On the third step a sharp but surprisingly faint bang cut the air, as if a thick plank had been split in two with one metallic stroke. A fistful of sand shot into the air only a couple of finger-widths away from my toes. I froze. The echo of the bang faded into the landscape.
    As a child I would wrap myself inside a curtain in the corner of my mother’s study and hide in there during thunderstorms, in the soothing, soft dusk where light sieved through the texture of the fabric. I would wait until the menacing cracks in the world sealed and faded away, and it was safe again to walk in the house without the shelter provided by the curtain. Now the same impulse struck through me. Every fibre in my body screamed that I should turn around and run into the house as fast as my feet would take me, curl into the corner inside the curtain, until the cracks of the world would be closed again, and I couldn’t slip through them into the tight-entwined darkness or too-white, all-scorching light. But the curtain had frayed on the edges ages ago, the corner was full of cobwebs and knotted dust, and there was no place left in the house or garden or fell where I could have escaped the cracked-open, glass-edged crevices of the world.
    I stepped forward again.
    The sound tore through the air and sand spilled on my foot where the bullet reached the ground. I raised my eyes and saw movement perhaps ten metres away: a strip of blue among the tree-trunks, the stabbing glint of metal where sunrays hit it.
    My third attempt confirmed what I had begun to suspect. Sand scattered again, just close enough to be an effective warning, but purposefully beyond my outlines. These soldiers knew how to shoot, and they wanted me to know my limits. Nevertheless it seemed that for some reason it wasn’t their intention to hurt me.
    A suffocating silence weighed on the landscape, when I slowly backed into the garden through the gate.

    When the sun turned to afternoon, I had discovered the boundaries of my captivity. They followed the garden fence everywhere except behind the teahouse, where there was no fence. The invisible wall had been raised approximately ten steps away from the back wall of the teahouse, but I was free to go into the teahouse itself. I concluded that there must be several crackshots in the immediate surroundings of the house, constantly following my movements.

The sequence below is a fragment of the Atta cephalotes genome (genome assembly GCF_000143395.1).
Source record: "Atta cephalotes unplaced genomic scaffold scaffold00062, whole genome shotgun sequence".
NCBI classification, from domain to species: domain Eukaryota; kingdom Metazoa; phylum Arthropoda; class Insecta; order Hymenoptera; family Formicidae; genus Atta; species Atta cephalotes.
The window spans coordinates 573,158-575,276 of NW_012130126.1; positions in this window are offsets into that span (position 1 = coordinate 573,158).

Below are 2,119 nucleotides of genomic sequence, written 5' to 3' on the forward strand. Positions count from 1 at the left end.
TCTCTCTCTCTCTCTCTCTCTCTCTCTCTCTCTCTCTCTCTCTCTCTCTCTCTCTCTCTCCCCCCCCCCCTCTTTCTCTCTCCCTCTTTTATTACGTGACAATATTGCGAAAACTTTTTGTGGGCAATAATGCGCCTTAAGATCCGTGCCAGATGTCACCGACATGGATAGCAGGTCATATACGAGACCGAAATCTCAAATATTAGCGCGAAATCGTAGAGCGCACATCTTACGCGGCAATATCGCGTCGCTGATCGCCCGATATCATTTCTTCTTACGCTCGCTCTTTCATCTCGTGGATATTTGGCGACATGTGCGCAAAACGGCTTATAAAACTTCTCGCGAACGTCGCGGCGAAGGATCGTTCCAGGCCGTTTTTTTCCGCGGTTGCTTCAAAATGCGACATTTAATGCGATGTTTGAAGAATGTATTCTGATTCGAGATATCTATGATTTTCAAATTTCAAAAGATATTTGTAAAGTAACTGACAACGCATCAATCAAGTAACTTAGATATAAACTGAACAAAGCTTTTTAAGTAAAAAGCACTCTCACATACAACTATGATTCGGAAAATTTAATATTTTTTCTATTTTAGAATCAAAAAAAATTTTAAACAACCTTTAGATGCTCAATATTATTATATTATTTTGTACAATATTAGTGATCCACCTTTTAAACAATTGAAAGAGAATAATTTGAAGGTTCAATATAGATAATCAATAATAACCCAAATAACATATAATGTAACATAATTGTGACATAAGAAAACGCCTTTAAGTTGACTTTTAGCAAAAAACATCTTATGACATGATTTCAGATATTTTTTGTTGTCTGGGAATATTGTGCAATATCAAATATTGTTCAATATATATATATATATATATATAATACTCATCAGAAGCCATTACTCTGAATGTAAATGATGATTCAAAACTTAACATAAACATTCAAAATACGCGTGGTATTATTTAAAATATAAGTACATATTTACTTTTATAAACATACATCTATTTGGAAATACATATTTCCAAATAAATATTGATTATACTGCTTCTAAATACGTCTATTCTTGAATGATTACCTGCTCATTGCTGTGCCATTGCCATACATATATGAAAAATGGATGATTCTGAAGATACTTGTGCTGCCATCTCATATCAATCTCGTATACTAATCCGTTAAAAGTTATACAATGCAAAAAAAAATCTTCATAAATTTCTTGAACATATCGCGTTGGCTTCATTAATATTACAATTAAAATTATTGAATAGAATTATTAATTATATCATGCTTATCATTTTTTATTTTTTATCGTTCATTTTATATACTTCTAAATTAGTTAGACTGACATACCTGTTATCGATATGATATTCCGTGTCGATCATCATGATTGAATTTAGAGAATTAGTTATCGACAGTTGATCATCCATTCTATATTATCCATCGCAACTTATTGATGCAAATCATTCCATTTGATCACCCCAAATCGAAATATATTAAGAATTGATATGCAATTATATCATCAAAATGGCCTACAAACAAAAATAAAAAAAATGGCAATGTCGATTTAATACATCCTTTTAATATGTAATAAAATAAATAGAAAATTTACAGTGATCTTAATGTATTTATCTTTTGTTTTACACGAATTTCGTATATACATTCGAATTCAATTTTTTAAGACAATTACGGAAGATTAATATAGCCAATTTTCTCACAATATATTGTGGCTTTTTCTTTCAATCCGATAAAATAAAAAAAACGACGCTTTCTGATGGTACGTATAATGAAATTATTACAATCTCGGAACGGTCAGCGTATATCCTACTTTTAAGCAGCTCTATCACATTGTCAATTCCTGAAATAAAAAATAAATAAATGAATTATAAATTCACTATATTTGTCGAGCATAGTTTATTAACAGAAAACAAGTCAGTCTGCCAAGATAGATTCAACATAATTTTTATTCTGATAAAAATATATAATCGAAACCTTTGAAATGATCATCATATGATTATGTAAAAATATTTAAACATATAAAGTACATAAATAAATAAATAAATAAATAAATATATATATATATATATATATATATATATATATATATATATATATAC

After returning into the house I locked the door and drew all the curtains in every window. I understood now why the windows of the other houses marked with a blue circle had always been covered. When life is chained within narrow limits, the slightest illusion of freedom is valuable. The weathered wood of the door and the fragile glass of the windows would not keep away those who were threatening me, but if I could still hide one small slice of my life from them, make it mine alone, I would not give up this shred of privacy, possibly the last one I had.
    I remembered the message-pods. One of them was still where I had packed it in order to take it to the Lost Lands. The other one I had left in the wooden box in my room. I pulled the hacked pod from my bag, placed my finger on the screen and waited for the light to switch on. A row of dots flashed on the display: the device was looking for a connection to a pod network. Eventually the message No network appeared on the screen. I chose the option Search again under it. A minute later the same message reappeared. I walked into my room and dug up the other message-pod. Its screen told me likewise that there was no network in the house. Those keeping me captive had seen to it that I had no way of communicating with the outer world.
    Towards the evening I began to get worried about food. I had water, at least for now. I’d filled all my skins from the kitchen tap in case the supply would be cut. There wasn’t much in the way of eating, however. Looking forward to the journey, I had laden the helicarriage with everything that would last longer than a day. In the kitchen cupboard I found a few amaranth crackers and ate one of them with weak tea. I was grateful for the garden; the berries, vegetables and fruits were ripening. However, most of them wouldn’t be edible until several weeks from now. I had enough porridge flakes maybe for a week, if I used them sparingly.
    When the sun had dropped as low as it would tonight, I searched the kitchen drawers for a thick-bladed knife. I stood in front of the closed front door. A long time ago, a two-forked metal coat rack had been nailed to the door. I usually hung my insect hood from it. I moved the hood to the shelf on the wall and placed the tip of the knife against the wood, which was painted white. I discerned in the paint brush-strokes, the movement of my mother’s hand: she had scraped off the old paint, made the door look shiny and new again. Over ten years had passed since, and the paint was cracked.
    I pressed the blade hard against the door and drew one vertical line on the wood, on my side, the reverse of the blue circle. The paint peeled away under the cut. There was still plenty of space for other lines.
    Back in my room I pushed the knife under my pillow. I lay with the light of late summer on my face, the message-pods dark and mute on the table next to my bed.

    In the morning I drew another vertical line next to the first one. The air in the house seemed suffocating and stuffy. When I opened the door, I saw a trayful of food had been left on the veranda steps. There wasn’t a lot of it: half a loaf of bread, a handful of dried figs, a small pouch of beans. I placed them to soak in a bowl of water and divided the food carefully into rations, because I didn’t know how many days I would need to survive on it. The empty tray I left where I had found it.